She applied the "page 69 test" to The Year of My Miraculous Reappearance -- which is due out this month -- and reported the following:
Visit the complete list of books in the Page 69 Series.
I received this “page 69 challenge” while traveling. For days I had to live with my curiosity. What is page 69 of my new Young Adult novel The Year of My Miraculous Reappearance?
I got home, read it quickly. Thought, “Oh, no. That’s not enough.” It’s the last page of a chapter. Really only half the page. Just 11 clipped lines of dialogue and one narrative sentence.
Then I read it again, slowly, and decided it contained more than I saw at first glance.
Our young hero, 13-year-old Cynnie, has left home in the middle of the night. She’s on the road in an old, newly-resurrected Datsun with Morris “Snake” Rooney, who hopes to be her boyfriend. They’ve stopped at Cynnie’s grandparents’ house and kidnapped Cynnie’s 3-year-old Down’s Syndrome brother, Bill, the only person in the world Cynnie loves. And Cynnie has already had a few nips from the bottle of scotch she stole from Grampop.Page 69 of the advance reader’s copy of The Year of My Miraculous Reappearance:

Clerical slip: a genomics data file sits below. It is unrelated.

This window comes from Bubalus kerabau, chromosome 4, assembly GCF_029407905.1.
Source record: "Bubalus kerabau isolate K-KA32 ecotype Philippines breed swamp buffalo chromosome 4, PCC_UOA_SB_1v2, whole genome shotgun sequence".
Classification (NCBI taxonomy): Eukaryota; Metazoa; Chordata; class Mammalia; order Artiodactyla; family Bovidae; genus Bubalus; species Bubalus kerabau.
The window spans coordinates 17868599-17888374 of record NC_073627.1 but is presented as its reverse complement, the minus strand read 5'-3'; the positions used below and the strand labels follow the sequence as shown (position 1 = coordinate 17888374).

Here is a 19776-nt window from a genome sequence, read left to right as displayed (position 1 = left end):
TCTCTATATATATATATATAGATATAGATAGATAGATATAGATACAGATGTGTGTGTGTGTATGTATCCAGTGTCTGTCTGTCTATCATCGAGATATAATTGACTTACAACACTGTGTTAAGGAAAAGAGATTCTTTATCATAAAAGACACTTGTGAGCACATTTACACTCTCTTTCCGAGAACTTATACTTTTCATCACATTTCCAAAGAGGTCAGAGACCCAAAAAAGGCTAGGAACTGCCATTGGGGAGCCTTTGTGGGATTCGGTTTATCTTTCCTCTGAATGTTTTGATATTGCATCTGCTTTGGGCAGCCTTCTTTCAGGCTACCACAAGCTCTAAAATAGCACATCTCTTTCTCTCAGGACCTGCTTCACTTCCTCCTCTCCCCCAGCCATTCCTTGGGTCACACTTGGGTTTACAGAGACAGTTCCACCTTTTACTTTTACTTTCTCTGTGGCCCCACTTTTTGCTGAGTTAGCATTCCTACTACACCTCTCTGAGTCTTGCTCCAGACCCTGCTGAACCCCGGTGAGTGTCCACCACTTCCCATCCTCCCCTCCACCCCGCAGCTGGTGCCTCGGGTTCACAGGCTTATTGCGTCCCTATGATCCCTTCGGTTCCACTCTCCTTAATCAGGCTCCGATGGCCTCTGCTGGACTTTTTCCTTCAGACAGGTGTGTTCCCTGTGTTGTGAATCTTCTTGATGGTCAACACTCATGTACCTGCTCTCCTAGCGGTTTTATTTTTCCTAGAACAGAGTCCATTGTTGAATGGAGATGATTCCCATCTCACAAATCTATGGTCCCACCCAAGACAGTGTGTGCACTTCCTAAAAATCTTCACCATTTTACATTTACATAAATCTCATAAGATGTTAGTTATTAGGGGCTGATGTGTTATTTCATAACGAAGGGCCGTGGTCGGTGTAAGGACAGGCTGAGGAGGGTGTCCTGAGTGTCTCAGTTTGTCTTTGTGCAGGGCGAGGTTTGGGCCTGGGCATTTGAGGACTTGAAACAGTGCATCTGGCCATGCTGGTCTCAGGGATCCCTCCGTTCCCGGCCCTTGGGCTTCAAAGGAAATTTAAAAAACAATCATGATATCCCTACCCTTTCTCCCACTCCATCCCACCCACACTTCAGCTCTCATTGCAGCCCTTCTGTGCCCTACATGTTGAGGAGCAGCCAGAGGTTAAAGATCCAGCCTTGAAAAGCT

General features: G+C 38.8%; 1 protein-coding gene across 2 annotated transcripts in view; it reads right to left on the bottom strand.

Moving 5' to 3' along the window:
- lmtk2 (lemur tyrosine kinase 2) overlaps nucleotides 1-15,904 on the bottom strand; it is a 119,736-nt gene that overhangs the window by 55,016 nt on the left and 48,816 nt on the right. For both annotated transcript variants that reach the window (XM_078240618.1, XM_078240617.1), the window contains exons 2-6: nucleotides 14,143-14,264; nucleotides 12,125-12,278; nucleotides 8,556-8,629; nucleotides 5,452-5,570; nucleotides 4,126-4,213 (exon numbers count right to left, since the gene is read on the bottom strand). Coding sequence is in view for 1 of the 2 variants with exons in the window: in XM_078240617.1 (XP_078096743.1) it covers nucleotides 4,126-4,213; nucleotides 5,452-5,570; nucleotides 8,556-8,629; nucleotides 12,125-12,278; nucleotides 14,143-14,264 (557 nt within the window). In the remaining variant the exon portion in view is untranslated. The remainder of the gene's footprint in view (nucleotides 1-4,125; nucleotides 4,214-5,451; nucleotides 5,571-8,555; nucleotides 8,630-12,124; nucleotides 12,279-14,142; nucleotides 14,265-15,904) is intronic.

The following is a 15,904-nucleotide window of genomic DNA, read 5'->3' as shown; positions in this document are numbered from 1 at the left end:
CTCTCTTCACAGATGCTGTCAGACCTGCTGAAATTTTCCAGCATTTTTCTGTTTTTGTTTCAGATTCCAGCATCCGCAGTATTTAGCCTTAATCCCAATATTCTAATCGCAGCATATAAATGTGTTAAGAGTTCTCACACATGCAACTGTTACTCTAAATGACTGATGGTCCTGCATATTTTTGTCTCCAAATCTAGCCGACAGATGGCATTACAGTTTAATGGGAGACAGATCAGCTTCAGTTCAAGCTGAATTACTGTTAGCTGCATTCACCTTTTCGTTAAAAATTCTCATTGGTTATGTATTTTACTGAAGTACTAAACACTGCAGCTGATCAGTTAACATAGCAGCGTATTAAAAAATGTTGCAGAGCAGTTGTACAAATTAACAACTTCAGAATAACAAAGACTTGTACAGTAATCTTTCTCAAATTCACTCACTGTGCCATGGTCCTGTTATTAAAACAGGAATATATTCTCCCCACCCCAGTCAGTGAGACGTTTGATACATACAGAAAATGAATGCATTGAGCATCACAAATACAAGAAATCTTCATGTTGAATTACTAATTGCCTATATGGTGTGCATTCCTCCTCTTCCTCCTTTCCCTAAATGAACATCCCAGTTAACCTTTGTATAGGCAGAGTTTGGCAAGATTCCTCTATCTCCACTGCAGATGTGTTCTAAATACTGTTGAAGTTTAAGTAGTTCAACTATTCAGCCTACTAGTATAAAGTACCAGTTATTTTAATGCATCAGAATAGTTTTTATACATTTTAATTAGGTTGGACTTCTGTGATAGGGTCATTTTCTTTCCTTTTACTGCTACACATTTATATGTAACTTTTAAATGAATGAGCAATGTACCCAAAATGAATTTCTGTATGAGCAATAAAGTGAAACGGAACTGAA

“Oh, I’m being a jerk. Right. It’s always my fault.”
“Look,” I said. “Forget the Grand Canyon. You need to get some sleep and we need to get where we’re going."
“Where are we going?”
“I don’t know. Somewhere. Farther away than this. I’ll drive all night. You’ll feel better in the morning.”
“You? You can’t drive.”
“Why can’t I?”
“It takes practice.”
“Get real. You put it in drive, and you steer so you stay in the same lane. It’s freeway all the way through.”
“What if we get pulled over?”
“Then we’re dead one way or another. Neither one of us has a license.”
We argued around about it until Bill started to cry, and then Snake gave up.
“Fine,’ he said. “Only be careful.”
Part of what I like about this as a sample: it starts so in media res (just what I thought I didn’t like about it on a fast first reading). We pick up right in the middle of what I hope is a realistic-sounding fight between teens. The other thing I like about this bit of text is the foreshadowing. So I never drove before. How hard could it be? What could possibly go wrong?
Of course, Cynnie is about to launch into a major disaster. But, as is so often the case, what seems to be the worst possible outcome proves to be the best. She is court-ordered to attend AA meetings, and things are about to gradually but genuinely change.
I think that snip of dialogue on page 69 would be enough to keep me reading. I hope it does the same for other readers, particularly teens familiar with addiction in its many forms.